“For we are his workmanship, created in Christ Jesus for good works, which God prepared beforehand, that we should walk in them.” Ephesians 2:10
Have you ever asked yourself, What is my purpose in life? Your answer depends on who is the Lord of your life. For unbelievers (those who are not Christians), the meaning of life can vary from one person to the next. Dr. Mike Brooks is a licensed psychologist, and this is what he wrote about the ultimate question, what is the purpose of life.
“I’m going to tell you a little secret about The Ultimate Question: There is no secret, correct answer to this question. How could I, or anyone else, have a secret answer to The Ultimate Question that few have stumbled upon? The “right” answer as to the purpose of life there is no single right answer. It would be more accurate to say that there are right answers.”
There have been many people who have tried to tell us what the purpose of life should be. Some even claim to be followers of Christ. Joel Osteen, a false teacher, wrote a book called “Your Best Life Now.” In it, Osteen writes, “God wants to give you your own house. God has a big dream for your life”. But even Pastors that you think would know better can confuse the matter of every believer’s purpose. Rick Warren wrote his best-seller, “A Purpose Driven Life,” in 2002 and has sold over 14 million copies. Lee Strobel, the author of The Case for Christ, said, “If you only read one book on what life is all about – make it this one! This book is life-changing. Rick Warren is absolutely brilliant at explaining our real purpose on earth and stating profound truths in simple ways. Give this book to everyone you care about. Believe me, you’ll never be the same after reading this! What a gift!” However, in this book that is supposed to teach everyone what their purpose in life is, Warren does not even give a clear presentation of the Gospel of Jesus Christ. In his critique of the book, Tim Challies wrote,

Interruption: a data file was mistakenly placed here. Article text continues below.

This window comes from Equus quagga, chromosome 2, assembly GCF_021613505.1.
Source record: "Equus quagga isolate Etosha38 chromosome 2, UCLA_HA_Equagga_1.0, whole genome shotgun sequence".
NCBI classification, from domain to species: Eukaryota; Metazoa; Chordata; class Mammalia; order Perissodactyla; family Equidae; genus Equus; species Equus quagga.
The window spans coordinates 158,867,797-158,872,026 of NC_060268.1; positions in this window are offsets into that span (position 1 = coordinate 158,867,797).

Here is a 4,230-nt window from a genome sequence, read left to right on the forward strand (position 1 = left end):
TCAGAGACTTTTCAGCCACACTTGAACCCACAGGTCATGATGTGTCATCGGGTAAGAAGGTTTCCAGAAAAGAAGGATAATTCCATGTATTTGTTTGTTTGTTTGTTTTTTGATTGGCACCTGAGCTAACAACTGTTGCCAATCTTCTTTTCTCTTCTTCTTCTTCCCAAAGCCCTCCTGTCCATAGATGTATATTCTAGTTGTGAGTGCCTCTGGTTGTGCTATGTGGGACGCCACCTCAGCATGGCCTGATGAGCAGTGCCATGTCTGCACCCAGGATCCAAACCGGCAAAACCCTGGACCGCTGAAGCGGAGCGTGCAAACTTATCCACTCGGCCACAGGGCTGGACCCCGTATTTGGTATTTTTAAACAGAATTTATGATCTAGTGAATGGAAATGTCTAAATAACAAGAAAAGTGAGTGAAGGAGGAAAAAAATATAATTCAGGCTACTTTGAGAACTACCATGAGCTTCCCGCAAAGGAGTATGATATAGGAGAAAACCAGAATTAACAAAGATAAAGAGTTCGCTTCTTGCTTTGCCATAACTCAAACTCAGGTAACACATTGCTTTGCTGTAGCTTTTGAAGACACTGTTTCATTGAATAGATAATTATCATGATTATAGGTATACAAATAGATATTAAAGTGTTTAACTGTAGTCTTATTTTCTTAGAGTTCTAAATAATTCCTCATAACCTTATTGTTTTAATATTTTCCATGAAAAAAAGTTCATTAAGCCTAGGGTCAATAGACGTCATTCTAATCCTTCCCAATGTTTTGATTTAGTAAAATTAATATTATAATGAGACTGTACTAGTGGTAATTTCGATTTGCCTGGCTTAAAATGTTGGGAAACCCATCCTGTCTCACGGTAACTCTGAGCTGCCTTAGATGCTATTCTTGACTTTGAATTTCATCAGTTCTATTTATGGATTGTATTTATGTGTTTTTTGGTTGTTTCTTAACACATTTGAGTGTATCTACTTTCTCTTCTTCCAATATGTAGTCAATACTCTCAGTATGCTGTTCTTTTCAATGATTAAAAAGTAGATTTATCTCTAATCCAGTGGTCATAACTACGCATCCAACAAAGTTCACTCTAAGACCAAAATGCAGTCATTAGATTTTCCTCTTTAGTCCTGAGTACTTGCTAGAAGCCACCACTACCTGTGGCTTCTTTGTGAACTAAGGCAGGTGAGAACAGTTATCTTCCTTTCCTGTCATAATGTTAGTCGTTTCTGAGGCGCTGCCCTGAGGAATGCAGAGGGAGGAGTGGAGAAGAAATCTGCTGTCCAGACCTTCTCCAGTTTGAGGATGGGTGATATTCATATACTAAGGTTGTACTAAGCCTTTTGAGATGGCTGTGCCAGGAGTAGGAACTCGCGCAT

“The author does not at any time provide a clear explanation of the gospel message. On page 58 he says, “Real life begins by committing yourself completely to Jesus Christ” but never comes closer than that. He never writes about such crucial doctrines as man’s sinfulness and need for a Savior or the work of Jesus. He never mentions the importance Christ’s life, the cross or the empty tomb. Yet on page 58 we find him leading the prayer of “Jesus, I believe in you and I receive you” and then saying “Welcome to the family of God!” How can a person become a Christian without any understanding of his own sinfulness or of Christ’s sacrifice on our behalf?”
Christian the purpose of life is clear. Solomon, the son of David and the wisest man who ever lived, wrote in the book of Ecclesiastes the pointlessness of life when it is lived only for this world. This is what after he lamented about a life in the flesh, “Here is the conclusion of the matter: Fear God and keep his commandments, for this is the whole duty of man. For God will bring every deed into judgment, including every hidden thing, whether it is good or evil” (Ecclesiastes 12:13-14). As Solomon writes, our purpose in life is to fear God and obey Him.
The Westminster shorter catechism states it plainly. The purpose of man is to glorify God and enjoy Him forever. We glorify God by fearing and obeying Him, keeping our eyes on our future home in heaven, and knowing Him intimately. We enjoy God by following His purpose for our lives, which enables us to experience true and lasting joy—the abundant life that He desires for us.